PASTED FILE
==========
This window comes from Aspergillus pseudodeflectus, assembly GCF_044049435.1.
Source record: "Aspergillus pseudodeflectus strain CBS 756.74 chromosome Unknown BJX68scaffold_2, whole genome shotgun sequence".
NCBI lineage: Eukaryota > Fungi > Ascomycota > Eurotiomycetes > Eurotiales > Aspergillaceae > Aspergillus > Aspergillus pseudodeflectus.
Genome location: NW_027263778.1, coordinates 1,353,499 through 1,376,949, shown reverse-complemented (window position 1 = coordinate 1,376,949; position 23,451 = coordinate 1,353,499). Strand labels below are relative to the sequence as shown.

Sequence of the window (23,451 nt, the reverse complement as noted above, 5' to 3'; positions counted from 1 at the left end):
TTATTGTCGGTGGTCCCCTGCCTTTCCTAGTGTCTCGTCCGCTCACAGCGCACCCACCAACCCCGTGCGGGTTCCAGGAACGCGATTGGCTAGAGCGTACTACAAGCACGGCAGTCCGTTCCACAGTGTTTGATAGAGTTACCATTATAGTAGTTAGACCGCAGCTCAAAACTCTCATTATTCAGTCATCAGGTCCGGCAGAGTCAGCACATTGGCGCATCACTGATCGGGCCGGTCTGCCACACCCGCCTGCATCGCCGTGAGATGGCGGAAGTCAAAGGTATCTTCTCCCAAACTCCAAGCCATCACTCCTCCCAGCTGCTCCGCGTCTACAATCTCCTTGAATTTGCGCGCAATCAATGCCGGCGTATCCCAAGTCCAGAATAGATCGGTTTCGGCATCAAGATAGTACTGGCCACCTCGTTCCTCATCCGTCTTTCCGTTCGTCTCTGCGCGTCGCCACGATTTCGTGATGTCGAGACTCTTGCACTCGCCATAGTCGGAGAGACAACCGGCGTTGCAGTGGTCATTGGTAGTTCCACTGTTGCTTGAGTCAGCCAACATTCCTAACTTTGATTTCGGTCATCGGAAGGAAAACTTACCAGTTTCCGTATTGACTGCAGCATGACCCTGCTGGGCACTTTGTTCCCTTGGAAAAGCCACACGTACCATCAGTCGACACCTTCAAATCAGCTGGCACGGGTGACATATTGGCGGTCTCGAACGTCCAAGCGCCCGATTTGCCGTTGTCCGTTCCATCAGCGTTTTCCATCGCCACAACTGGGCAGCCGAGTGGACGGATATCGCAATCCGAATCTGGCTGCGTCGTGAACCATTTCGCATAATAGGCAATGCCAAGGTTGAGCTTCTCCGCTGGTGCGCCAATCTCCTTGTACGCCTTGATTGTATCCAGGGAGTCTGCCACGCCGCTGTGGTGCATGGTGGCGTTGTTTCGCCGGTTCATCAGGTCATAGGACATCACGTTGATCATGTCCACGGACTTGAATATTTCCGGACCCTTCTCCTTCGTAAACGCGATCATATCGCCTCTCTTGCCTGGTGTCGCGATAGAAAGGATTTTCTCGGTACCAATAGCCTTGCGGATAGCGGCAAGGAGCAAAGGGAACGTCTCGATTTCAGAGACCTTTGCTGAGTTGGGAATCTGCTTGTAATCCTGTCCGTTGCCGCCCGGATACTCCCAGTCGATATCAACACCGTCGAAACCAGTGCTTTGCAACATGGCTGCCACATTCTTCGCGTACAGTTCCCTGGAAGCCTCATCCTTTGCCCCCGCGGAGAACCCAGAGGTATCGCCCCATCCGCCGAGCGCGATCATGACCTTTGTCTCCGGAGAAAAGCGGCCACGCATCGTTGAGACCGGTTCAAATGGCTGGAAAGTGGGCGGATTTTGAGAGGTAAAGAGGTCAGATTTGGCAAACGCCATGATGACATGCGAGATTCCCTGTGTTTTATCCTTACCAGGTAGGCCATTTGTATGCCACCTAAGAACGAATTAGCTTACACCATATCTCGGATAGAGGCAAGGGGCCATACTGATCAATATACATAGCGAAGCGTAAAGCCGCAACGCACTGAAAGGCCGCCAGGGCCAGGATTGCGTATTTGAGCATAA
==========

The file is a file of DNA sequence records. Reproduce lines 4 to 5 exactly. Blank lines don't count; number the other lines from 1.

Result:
Genome location: NW_027263778.1, coordinates 1,353,499 through 1,376,949, shown reverse-complemented (window position 1 = coordinate 1,376,949; position 23,451 = coordinate 1,353,499). Strand labels below are relative to the sequence as shown.

Sequence of the window (23,451 nt, the reverse complement as noted above, 5' to 3'; positions counted from 1 at the left end):